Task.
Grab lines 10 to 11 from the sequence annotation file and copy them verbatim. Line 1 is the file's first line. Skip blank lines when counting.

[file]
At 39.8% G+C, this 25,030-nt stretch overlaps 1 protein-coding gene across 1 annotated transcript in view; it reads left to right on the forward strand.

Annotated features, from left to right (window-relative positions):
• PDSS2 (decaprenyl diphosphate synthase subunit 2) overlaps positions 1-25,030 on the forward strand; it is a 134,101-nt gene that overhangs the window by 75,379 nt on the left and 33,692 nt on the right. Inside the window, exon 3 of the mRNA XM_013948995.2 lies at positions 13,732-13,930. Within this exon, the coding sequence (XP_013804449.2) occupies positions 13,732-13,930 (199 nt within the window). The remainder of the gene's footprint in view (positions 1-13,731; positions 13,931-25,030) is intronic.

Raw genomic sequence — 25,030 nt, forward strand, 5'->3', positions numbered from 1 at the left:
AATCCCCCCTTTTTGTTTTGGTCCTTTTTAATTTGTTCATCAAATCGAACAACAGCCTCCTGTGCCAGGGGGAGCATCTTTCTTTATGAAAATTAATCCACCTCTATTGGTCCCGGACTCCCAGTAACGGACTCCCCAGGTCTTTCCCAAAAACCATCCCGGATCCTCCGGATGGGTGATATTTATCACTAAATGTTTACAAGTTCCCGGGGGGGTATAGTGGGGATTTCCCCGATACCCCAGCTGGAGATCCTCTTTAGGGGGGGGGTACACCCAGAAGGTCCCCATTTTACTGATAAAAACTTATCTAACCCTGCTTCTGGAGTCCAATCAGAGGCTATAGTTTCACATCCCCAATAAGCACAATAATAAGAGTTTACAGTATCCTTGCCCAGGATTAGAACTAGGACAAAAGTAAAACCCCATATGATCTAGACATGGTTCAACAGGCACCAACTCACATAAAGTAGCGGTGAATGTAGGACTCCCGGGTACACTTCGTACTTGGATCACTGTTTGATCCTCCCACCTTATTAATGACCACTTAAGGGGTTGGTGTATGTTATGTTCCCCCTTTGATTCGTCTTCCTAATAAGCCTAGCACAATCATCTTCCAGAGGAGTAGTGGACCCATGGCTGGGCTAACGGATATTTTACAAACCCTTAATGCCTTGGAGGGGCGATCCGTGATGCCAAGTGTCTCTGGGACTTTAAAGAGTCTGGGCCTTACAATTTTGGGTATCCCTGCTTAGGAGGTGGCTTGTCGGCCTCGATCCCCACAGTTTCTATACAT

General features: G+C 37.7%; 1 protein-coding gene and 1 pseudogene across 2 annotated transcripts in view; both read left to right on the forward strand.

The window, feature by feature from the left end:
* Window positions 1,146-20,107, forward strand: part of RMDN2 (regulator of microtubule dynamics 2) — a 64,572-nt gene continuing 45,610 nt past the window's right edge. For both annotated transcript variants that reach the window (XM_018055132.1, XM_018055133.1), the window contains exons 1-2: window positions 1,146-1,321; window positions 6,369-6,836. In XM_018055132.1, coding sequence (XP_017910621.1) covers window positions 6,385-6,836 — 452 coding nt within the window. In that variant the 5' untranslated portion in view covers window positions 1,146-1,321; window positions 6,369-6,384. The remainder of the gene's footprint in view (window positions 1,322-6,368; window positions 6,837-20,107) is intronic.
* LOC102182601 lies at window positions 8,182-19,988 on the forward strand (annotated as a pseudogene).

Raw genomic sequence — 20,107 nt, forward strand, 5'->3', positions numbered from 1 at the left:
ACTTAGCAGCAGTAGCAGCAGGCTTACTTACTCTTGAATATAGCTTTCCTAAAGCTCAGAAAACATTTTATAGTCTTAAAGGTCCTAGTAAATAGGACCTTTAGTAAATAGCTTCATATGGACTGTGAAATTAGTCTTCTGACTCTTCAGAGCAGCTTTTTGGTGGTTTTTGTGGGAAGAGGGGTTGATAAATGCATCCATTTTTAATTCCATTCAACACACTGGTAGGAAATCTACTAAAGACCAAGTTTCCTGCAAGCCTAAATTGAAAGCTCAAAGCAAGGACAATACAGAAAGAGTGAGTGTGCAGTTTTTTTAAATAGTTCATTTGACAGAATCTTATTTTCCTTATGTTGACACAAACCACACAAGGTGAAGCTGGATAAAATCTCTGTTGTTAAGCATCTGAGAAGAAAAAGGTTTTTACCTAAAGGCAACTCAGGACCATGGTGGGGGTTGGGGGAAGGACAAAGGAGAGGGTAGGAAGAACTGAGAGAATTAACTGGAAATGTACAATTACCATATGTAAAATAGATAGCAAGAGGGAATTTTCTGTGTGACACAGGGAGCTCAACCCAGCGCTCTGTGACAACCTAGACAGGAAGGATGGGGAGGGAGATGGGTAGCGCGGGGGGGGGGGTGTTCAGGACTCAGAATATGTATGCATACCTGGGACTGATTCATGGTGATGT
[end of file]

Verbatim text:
Raw genomic sequence — 20,107 nt, forward strand, 5'->3', positions numbered from 1 at the left:
ACTTAGCAGCAGTAGCAGCAGGCTTACTTACTCTTGAATATAGCTTTCCTAAAGCTCAGAAAACATTTTATAGTCTTAAAGGTCCTAGTAAATAGGACCTTTAGTAAATAGCTTCATATGGACTGTGAAATTAGTCTTCTGACTCTTCAGAGCAGCTTTTTGGTGGTTTTTGTGGGAAGAGGGGTTGATAAATGCATCCATTTTTAATTCCATTCAACACACTGGTAGGAAATCTACTAAAGACCAAGTTTCCTGCAAGCCTAAATTGAAAGCTCAAAGCAAGGACAATACAGAAAGAGTGAGTGTGCAGTTTTTTTAAATAGTTCATTTGACAGAATCTTATTTTCCTTATGTTGACACAAACCACACAAGGTGAAGCTGGATAAAATCTCTGTTGTTAAGCATCTGAGAAGAAAAAGGTTTTTACCTAAAGGCAACTCAGGACCATGGTGGGGGTTGGGGGAAGGACAAAGGAGAGGGTAGGAAGAACTGAGAGAATTAACTGGAAATGTACAATTACCATATGTAAAATAGATAGCAAGAGGGAATTTTCTGTGTGACACAGGGAGCTCAACCCAGCGCTCTGTGACAACCTAGACAGGAAGGATGGGGAGGGAGATGGGTAGCGCGGGGGGGGGGGTGTTCAGGACTCAGAATATGTATGCATACCTGGGACTGATTCATGGTGATGT